Blog by: Rucha Chitnis, Former WEA South Asia Program Director.
When the king learned about the carnage, he was repentant and forbade any killing of animals and cutting of trees in the Bishnois territories. Even to this day, one can spot the endangered Black Buck, peacocks and other wild life and tree cover where the Bishnois communities live in Rajasthan. It is no wonder that the Bishnois are considered as among the earliest conservationists in the world.
“Soil is ours. Water is ours. Ours are these forests. Our forefathers raised them. It’s we who must protect them.” A song from the Chipko Movement in India
The Chipko Movement is a great example of a Gandhian movement that was based on nonviolent principles of satyagraha. Chipko means to hug, and this movement is synonymous with the enduring images of rural women hugging their community trees to stop rampant deforestation.In the Garhwal Himalayan region of Uttarakhand in the 70s, there was rapid environmental degradation due to commercial logging. It became clear, especially to women, that logging was destroying their forests and threatening their access to key forest resources needed for their daily sustenance.
Soon villagers began organizing themselves in small groups to organize against logging.A pioneering Gandhian grassroots activist, Chandi Prasad Bhatt, mobilized communities to stop the destruction of the forests. He was joined by hundreds of women, who were on the front lines of the resistance—marching and rallying to protect their community forests and formed human chains to hug towering old growth trees. This kind of environmentalism was inherently linked to their survival; the women recognized that their livelihoods and wellbeing were intertwined with ecological protection
“This movement of the poor women was not a conservation movement per se, but a movement to demand the rights of local communities over their local resources. The women wanted the first right over the trees, which they said were the basis for their daily survival. Their movement explained to the people of India, that not poverty, but extractive and exploitative economies were the biggest polluter,” writes Sunita Narain, director of Center for Science and Environmental in New Delhi. The impact of the Chipko movement had spread far and wide beyond the state of Uttarakhand and led to the government issuing a ban on felling of trees for 15 years until the green cover depleted by deforestation was restored. And the legacy of tree hugging continues to this day, as do the challenges for people’s access to community forests and threats from ongoing forest degradation.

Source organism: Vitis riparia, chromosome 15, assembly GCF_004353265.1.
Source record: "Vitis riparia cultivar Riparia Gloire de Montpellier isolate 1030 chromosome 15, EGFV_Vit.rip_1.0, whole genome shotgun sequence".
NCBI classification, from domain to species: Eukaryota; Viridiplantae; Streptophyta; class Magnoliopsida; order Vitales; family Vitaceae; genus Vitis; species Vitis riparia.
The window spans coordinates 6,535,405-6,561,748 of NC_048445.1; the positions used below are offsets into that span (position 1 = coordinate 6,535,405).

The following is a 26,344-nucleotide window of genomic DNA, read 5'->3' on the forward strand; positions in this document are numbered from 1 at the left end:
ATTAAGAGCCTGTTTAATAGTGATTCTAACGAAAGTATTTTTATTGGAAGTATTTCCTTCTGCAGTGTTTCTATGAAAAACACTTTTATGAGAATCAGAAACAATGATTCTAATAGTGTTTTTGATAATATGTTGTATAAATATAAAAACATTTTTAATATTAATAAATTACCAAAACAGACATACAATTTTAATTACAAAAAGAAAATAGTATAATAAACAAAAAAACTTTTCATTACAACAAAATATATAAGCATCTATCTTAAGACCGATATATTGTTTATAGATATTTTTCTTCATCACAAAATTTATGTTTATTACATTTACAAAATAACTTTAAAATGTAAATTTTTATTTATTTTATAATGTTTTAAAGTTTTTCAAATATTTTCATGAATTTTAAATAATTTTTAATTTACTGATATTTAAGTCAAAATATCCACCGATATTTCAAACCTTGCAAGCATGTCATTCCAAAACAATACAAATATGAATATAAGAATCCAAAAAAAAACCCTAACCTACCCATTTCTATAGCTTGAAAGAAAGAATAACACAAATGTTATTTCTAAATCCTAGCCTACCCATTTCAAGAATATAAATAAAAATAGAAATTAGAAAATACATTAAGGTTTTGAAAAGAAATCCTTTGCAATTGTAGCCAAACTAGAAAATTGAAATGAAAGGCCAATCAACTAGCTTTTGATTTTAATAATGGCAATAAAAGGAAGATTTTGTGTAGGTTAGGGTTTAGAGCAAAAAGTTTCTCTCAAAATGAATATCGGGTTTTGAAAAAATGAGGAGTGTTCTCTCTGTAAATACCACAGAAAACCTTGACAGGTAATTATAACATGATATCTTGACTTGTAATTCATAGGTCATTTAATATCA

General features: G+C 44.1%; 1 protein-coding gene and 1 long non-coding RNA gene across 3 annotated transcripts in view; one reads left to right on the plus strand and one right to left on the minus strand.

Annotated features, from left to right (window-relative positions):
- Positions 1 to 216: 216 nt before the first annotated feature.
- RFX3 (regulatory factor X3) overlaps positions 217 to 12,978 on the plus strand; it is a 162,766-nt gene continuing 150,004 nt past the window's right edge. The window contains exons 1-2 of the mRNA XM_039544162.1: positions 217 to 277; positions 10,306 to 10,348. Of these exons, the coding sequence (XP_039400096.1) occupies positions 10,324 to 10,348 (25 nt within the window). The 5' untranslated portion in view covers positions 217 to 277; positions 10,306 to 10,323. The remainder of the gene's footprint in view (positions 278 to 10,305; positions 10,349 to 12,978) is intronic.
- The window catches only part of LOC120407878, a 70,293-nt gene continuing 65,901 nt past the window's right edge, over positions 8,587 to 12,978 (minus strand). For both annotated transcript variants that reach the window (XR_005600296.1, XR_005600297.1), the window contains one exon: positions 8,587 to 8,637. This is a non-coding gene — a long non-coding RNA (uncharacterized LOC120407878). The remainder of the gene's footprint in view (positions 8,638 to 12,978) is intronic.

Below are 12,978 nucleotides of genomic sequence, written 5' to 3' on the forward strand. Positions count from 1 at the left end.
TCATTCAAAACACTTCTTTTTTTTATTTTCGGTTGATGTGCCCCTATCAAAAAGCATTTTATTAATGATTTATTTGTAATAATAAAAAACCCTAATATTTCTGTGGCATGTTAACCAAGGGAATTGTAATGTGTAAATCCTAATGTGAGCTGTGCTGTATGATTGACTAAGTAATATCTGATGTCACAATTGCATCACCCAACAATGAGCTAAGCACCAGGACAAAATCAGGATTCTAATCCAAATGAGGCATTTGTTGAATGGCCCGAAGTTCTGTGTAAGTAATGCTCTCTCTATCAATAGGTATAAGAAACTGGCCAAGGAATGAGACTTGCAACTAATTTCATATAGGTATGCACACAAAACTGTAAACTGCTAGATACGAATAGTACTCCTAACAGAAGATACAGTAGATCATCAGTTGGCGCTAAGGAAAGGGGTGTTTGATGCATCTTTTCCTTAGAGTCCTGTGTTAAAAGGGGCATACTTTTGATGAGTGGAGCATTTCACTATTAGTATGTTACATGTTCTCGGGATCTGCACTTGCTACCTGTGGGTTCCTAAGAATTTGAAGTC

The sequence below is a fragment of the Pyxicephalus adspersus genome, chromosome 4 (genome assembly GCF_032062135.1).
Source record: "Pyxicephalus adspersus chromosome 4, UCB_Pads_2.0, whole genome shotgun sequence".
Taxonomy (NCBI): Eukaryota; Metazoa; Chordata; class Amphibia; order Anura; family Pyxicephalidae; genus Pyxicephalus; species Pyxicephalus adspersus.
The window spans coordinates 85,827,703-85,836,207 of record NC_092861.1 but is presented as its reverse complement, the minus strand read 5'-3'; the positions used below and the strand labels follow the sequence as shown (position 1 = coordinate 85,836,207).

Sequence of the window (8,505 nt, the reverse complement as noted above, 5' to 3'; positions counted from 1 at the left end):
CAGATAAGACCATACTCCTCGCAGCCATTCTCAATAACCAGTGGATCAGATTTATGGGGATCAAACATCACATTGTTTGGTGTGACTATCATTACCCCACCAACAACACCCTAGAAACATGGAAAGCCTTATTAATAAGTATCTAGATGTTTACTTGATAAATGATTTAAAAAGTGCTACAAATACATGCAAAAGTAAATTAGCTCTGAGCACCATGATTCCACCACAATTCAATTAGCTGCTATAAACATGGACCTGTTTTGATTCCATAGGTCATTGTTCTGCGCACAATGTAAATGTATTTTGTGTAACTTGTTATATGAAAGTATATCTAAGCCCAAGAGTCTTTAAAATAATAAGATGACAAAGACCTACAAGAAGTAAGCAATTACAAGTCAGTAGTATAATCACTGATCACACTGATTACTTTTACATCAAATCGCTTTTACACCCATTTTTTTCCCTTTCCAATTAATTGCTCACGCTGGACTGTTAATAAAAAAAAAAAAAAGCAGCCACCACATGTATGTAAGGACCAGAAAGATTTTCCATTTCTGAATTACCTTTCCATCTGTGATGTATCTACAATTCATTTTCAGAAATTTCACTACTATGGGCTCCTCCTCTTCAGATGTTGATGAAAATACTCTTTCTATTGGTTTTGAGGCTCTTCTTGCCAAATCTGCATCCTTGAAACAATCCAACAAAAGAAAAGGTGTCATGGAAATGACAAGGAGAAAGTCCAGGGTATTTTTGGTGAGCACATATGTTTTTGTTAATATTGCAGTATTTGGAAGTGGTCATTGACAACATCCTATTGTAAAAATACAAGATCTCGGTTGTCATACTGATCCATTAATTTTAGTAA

“Forest is Our Mother. Our life sustains on her.
In India, mining, hydroelectric and nuclear power projects, industries, among others, are displacing thousands of farmers, fisher folks, pastoralists, artisans and indigenous people from their homelands.Historian, Ramachandra Guha notes how the environmental movement in India arose out of the imperative of human survival. “This was environmentalism of the poor,” he wrote. This“empty-belly environmentalism,” where women and girls in India, undoubtedly the poorest, who are most acutely affected by hunger because of the multi-faceted discrimination they face, find themselves on the frontlines of many people’s movements against land and other resource grabs, not out of choice but from the sheer will to protect their livelihoods and dignity, their identity and culture.
From the brave sacrifice of one Bishnoi woman to the long movement building of women of the Chipko Movement to the ongoing struggles of adivasi women in the Save the Forest Movement in Jharkhand—they all exemplify why it is crucial for women to have equal access and control over natural resources. Environmental movements globally can learn from these bold uprisings of women and make greater commitments to build more diverse and inclusive movements to ensure that indigenous women and women of color are active participants in these struggles and are able to share their vital experiences and perspectives on environmental protection.
As I was said goodbye to Suryamani in her village in Jharkhand, I asked her what changes she had noticed in the forests since the Save the Jungle Movement began. “Our forests are regenerating, she said. “The birds and animals are returning, and we also spotted a leopard.” I also wondered what the mainstream urban community could learn from the mobilizations of adivasi communities in Jharkhand. “Our life is bound with Nature. You can learn from that,” she said.